Move It On Over (song)

"Move It On Over" is a song written and recorded by the American country music singer-songwriter Hank Williams in 1947.

"Move It On Over"
Single by Hank Williams
B-side"(Last Night) I Heard You Crying in Your Sleep"
PublishedJuly 16, 1947 Acuff-Rose Publications[1]
ReleasedJune 1947
RecordedApril 21, 1947[2]
StudioCastle Studio, Nashville
GenreHillbilly, honky-tonk[3][4]
Length2:49
LabelMGM 10033
Songwriter(s)Hank Hiram Williams
Producer(s)Fred Rose
Hank Williams singles chronology
"Pan American"
(1947)
"Move It On Over"
(1947)
"On the Banks of the Old Ponchartrain"
(1947)

BackgroundEdit

"Move It On Over" was recorded on April 21, 1947 at Castle Studio in Nashville, Hank's first session for MGM and the same session that produced "I Saw the Light," "(Last Night) I Heard You Crying in Your Sleep," and "Six More Miles to the Graveyard." Nashville had no session men during this period, so producer Fred Rose hired Red Foley's backing band, one of the sharpest around, to back Williams. As biographer Colin Escott observes, Rose probably felt the instrumental break needed a touch of class to smooth out Williams' hillbilly edges, and the band, especially guitarist Zeke Turner, was likely too fancy for the singer's taste.[5]

The song is considered one of the earliest examples of rock and roll music.[6][7] Though many claim the song, "Rock Around the Clock," released in 1954 by Bill Haley & His Comets, was the first rock and roll single, it resembles "Move it On Over", as both feature the same twelve-bar blues arrangement with a melody starting with three repetitions of an ascending arpeggio of the tonic chord. Williams' song was very similar to Charley Patton's "Going to Move to Alabama", recorded in 1929 – which itself was at least partly derived from Jim Jackson's "Kansas City Blues" from 1927. The song also uses phrases from Count Basie's "Red Wagon", first recorded in 1939.[8]

The song follows a man who is forced to sleep in the doghouse after coming home late at night and not being allowed into his house by his wife. In many respects, the song typified Williams' uncanny ability to express in a humorous way the aspects of everyday life that listeners could relate to - and rarely heard on the radio. As fiddler Jerry Rivers later recalled, Hank's novelty songs "weren't novelty - they were serious, not silly, and that's why they were much better accepted and better selling. 'Move It on Over' hits right home, 'cause half of the people he was singing to were in the doghouse with the ol' lady."[9]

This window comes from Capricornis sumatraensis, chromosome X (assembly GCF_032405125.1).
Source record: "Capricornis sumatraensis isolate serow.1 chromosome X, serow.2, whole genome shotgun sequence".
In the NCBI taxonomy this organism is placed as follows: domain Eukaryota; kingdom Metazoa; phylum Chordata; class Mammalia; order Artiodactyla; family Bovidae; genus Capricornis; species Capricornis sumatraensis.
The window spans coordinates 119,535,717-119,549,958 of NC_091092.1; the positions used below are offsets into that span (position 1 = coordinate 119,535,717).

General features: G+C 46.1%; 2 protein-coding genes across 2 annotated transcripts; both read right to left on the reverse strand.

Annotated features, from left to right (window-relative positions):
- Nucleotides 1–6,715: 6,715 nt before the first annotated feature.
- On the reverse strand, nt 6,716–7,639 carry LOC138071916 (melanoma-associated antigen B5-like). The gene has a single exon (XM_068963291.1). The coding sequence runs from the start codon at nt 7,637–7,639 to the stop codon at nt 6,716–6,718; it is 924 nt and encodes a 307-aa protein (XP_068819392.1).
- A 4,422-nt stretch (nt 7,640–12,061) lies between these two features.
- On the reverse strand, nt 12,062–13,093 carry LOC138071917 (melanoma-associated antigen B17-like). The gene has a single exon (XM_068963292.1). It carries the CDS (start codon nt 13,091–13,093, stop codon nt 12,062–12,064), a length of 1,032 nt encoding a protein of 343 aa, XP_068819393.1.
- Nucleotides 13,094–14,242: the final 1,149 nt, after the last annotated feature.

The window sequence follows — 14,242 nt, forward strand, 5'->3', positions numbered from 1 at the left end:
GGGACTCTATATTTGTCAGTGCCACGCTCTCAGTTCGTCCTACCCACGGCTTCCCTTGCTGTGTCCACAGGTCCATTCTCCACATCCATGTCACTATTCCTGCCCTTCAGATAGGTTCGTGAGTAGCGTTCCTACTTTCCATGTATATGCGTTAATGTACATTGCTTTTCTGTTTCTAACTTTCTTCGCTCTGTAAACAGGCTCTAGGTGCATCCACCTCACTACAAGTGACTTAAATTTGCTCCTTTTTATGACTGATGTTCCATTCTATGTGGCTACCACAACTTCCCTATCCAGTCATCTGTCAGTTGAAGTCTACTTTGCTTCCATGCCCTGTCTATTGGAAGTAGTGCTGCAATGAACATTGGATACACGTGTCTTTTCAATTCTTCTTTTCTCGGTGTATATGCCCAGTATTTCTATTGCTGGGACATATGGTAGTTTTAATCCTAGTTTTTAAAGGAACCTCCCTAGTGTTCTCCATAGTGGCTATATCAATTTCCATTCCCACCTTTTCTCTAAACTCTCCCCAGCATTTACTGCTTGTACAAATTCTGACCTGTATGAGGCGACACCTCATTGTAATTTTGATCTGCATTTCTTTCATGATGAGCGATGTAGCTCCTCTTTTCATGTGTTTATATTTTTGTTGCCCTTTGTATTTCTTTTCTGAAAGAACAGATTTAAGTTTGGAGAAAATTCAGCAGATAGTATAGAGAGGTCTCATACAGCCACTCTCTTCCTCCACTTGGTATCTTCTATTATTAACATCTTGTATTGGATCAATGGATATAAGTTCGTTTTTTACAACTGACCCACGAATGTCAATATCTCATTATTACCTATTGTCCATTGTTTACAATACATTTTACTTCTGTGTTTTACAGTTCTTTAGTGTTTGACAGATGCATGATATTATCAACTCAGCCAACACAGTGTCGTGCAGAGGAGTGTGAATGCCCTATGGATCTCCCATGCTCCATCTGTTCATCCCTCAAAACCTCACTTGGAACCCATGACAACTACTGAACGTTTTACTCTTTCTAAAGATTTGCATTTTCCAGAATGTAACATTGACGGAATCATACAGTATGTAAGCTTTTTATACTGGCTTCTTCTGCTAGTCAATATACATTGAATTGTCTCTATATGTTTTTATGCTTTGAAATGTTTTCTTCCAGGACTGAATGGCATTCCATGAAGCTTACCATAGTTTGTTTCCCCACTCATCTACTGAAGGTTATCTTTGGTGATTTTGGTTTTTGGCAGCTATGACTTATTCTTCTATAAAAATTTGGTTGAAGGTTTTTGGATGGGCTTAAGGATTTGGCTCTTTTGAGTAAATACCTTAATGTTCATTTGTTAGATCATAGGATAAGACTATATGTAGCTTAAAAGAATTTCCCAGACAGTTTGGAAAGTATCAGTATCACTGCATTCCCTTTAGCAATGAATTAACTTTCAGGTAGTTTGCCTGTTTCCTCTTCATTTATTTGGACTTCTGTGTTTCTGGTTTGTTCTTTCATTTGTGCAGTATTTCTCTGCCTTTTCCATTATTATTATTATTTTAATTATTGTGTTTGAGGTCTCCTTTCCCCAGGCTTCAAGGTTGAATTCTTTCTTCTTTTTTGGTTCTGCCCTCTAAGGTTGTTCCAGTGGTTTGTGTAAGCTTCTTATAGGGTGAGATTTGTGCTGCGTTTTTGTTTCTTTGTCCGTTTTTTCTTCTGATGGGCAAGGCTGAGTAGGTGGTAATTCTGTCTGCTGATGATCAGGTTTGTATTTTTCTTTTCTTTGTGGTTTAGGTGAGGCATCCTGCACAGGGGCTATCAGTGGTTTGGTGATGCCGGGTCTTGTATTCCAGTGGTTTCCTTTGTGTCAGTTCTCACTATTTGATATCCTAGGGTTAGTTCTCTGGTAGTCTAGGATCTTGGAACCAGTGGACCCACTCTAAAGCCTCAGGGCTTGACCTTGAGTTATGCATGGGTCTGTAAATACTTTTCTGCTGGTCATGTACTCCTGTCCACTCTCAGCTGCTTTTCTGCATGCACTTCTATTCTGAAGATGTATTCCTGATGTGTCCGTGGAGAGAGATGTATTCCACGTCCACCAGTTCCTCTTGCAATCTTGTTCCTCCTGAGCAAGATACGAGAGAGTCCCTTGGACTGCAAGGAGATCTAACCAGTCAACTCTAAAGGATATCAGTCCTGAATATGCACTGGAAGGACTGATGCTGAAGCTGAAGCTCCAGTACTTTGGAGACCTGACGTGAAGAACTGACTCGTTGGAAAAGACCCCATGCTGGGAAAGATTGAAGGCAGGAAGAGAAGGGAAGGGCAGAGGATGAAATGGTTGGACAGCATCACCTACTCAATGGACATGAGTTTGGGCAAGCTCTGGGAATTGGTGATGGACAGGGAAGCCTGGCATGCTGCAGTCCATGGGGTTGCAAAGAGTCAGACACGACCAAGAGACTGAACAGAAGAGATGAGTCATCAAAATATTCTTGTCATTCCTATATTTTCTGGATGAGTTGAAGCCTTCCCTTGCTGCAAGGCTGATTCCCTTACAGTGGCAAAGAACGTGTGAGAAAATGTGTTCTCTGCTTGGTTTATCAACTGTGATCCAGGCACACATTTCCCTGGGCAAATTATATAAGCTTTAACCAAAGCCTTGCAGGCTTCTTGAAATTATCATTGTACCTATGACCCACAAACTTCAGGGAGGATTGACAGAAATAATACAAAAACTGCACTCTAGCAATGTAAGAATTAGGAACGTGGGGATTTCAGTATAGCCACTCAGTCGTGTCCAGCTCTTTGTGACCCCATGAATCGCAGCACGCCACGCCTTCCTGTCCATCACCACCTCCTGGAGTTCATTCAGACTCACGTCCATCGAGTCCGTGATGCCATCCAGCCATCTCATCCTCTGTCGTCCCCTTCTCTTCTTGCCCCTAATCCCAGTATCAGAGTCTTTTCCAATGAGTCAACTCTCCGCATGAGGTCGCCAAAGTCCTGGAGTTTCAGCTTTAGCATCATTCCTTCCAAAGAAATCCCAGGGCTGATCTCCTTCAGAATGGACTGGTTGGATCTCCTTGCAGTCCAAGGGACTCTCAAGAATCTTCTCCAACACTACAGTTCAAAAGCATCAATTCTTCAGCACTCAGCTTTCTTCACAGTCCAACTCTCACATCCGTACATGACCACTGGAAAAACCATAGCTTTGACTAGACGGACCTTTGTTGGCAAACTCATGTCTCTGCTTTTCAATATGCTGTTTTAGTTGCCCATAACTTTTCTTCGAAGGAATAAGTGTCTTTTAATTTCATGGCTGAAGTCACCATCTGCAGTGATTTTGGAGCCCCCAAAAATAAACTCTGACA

“Move It on Over“ was Williams' first major hit, reaching #4 on the Billboard Most Played Juke Box Folk Records chart and got him a write up in The Alabama Journal. The revenue generated by the song was the first serious money the singer had ever seen in his life. It also earned him a spot on the coveted Louisiana Hayride, the training ground for the Grand Ole Opry.

Chart performanceEdit

Hank Williams versionEdit

Year Chart Position
1947 U.S. Billboard Most Played Juke Box Folk Records[10] 4

Cover versionsEdit

Many others have recorded and performed the song subsequently. Notable hit versions were performed by:

ReferencesEdit

  1. ^ "U.S. Copyright Office Virtual Card Catalog 1946-1954". vcc.copyright.gov. Retrieved 2021-09-09.
  2. ^ "Hank Williams 45rpm Issues". www.hankwilliamsdiscography.com. Retrieved 2021-08-19.
  3. ^ "The Billboard April 26 1947". books.google.com. Retrieved 27 September 2021.
  4. ^ Inc, Nielsen Business Media (1947-11-08). Billboard. Nielsen Business Media, Inc.
  5. ^ Escott, Merritt & MacEwen 2004.
  6. ^ Beaty, James (December 15, 2018). "Hank Williams: Kicking open that rock 'n' roll door". McAlester News-Capital. Retrieved June 24, 2019.
  7. ^ Lambert, James (May 3, 2018). "Obey Your Woman Or "Move It On Over" Warns Hank Williams". Country Daily. Retrieved June 24, 2019.
  8. ^ Gammond, Peter (1991). The Oxford Companion to Popular Music. Oxford, England: Oxford University Press. p. 495. ISBN 978-0193113237.
  9. ^ Escott, Merritt & MacEwen 2004, p. 68.
  10. ^ Whitburn, Joel (2004). The Billboard Book Of Top 40 Country Hits: 1944-2006, Second edition. Record Research. p. 387.
  11. ^ "Move It On Over by Cowboy Copas and Grandpa Jones King 665-A". archive.org. October 1947. Retrieved August 28, 2021.
  12. ^ JIMMIE and LEON SHORT; Hank Williams (1947), MOVE IT ON OVER, Internet Archive, Decca, retrieved 2021-08-28
  13. ^ Move It On Over - Bill Haley & His Comets | Song Info | AllMusic, retrieved 2021-08-28
  14. ^ Bogdanov, Vladimir; Woodstra, Chris; Erlewine, Stephen Thomas (2001). All Music Guide: The Definitive Guide to Popular Music p414. Hal Leonard Corporation. ISBN 978-0-87930-627-4.
  15. ^ Whitburn, Joel (2013). Hot Country Songs 1944–2012. Record Research, Inc. p. 342. ISBN 978-0-89820-203-8.

SourcesEdit

  • Escott, Colin; Merritt, George; MacEwen, William (2004). Hank Williams: The Biography. New York: Little, Brown.